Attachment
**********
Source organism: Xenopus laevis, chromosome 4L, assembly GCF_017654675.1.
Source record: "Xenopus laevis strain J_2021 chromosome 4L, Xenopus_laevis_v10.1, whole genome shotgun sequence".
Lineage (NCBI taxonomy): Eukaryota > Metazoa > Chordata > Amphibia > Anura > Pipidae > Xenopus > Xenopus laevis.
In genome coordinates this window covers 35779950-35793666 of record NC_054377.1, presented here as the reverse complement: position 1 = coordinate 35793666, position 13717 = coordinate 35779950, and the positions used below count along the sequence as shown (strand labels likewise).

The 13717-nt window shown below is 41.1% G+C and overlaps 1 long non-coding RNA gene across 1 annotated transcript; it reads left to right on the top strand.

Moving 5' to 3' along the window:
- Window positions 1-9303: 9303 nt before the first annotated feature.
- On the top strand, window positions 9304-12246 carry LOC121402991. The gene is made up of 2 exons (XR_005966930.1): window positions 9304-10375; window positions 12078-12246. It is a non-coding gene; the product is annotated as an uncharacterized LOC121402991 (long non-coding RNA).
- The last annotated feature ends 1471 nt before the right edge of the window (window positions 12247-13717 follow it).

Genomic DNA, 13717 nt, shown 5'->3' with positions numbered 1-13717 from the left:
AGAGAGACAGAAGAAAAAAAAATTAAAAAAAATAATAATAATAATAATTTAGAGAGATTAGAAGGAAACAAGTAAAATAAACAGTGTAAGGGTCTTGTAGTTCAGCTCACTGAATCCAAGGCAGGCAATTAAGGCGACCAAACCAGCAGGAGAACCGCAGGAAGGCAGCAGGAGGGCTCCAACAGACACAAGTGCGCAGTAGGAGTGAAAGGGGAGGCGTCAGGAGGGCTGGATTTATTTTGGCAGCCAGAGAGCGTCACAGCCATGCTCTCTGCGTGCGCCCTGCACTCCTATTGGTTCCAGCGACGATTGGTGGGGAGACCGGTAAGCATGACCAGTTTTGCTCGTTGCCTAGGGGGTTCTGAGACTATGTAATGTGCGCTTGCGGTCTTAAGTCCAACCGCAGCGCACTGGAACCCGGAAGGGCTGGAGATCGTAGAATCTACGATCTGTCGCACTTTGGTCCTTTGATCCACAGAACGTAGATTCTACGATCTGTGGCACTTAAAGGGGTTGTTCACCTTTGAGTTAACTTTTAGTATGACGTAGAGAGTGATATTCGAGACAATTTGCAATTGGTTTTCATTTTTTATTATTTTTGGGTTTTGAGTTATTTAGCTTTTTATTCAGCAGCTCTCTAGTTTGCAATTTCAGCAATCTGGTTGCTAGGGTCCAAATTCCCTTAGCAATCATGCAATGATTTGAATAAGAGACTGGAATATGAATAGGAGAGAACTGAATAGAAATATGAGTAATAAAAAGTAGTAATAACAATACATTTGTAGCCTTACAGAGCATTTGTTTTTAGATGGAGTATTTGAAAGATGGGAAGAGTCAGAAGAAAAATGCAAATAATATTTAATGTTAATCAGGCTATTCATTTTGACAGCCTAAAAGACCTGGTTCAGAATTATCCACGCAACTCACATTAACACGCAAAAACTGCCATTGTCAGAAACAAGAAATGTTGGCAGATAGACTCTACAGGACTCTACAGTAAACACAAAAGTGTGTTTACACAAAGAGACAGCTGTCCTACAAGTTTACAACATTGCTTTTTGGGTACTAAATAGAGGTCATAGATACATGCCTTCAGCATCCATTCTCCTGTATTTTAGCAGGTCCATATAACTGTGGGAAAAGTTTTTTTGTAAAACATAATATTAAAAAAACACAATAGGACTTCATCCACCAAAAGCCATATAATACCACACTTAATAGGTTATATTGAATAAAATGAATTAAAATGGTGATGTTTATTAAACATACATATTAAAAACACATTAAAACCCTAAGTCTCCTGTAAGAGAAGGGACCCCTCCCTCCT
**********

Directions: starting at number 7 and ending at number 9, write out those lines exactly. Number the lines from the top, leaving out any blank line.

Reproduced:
- Window positions 1-9303: 9303 nt before the first annotated feature.
- On the top strand, window positions 9304-12246 carry LOC121402991. The gene is made up of 2 exons (XR_005966930.1): window positions 9304-10375; window positions 12078-12246. It is a non-coding gene; the product is annotated as an uncharacterized LOC121402991 (long non-coding RNA).
- The last annotated feature ends 1471 nt before the right edge of the window (window positions 12247-13717 follow it).